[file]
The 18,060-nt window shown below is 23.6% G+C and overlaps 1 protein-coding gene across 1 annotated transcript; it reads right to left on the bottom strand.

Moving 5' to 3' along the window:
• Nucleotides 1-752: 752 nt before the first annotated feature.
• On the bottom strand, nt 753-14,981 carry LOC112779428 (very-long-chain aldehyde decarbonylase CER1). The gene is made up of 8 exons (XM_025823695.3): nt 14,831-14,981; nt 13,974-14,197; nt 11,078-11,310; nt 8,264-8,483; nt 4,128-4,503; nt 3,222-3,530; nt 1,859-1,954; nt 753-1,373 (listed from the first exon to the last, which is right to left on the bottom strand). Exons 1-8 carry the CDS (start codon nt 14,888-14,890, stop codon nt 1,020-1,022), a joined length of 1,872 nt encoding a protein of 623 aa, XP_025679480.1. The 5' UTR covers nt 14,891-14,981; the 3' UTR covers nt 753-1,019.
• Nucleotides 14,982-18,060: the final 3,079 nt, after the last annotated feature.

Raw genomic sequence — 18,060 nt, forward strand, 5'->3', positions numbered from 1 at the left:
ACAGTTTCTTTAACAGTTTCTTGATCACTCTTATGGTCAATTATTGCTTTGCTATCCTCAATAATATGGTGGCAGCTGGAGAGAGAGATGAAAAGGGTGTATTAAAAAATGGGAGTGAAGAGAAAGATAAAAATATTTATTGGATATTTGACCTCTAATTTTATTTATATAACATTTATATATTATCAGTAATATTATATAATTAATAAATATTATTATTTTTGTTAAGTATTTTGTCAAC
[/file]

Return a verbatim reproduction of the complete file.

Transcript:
The 18,060-nt window shown below is 23.6% G+C and overlaps 1 protein-coding gene across 1 annotated transcript; it reads right to left on the bottom strand.

Moving 5' to 3' along the window:
• Nucleotides 1-752: 752 nt before the first annotated feature.
• On the bottom strand, nt 753-14,981 carry LOC112779428 (very-long-chain aldehyde decarbonylase CER1). The gene is made up of 8 exons (XM_025823695.3): nt 14,831-14,981; nt 13,974-14,197; nt 11,078-11,310; nt 8,264-8,483; nt 4,128-4,503; nt 3,222-3,530; nt 1,859-1,954; nt 753-1,373 (listed from the first exon to the last, which is right to left on the bottom strand). Exons 1-8 carry the CDS (start codon nt 14,888-14,890, stop codon nt 1,020-1,022), a joined length of 1,872 nt encoding a protein of 623 aa, XP_025679480.1. The 5' UTR covers nt 14,891-14,981; the 3' UTR covers nt 753-1,019.
• Nucleotides 14,982-18,060: the final 3,079 nt, after the last annotated feature.

Raw genomic sequence — 18,060 nt, forward strand, 5'->3', positions numbered from 1 at the left:
ACAGTTTCTTTAACAGTTTCTTGATCACTCTTATGGTCAATTATTGCTTTGCTATCCTCAATAATATGGTGGCAGCTGGAGAGAGAGATGAAAAGGGTGTATTAAAAAATGGGAGTGAAGAGAAAGATAAAAATATTTATTGGATATTTGACCTCTAATTTTATTTATATAACATTTATATATTATCAGTAATATTATATAATTAATAAATATTATTATTTTTGTTAAGTATTTTGTCAAC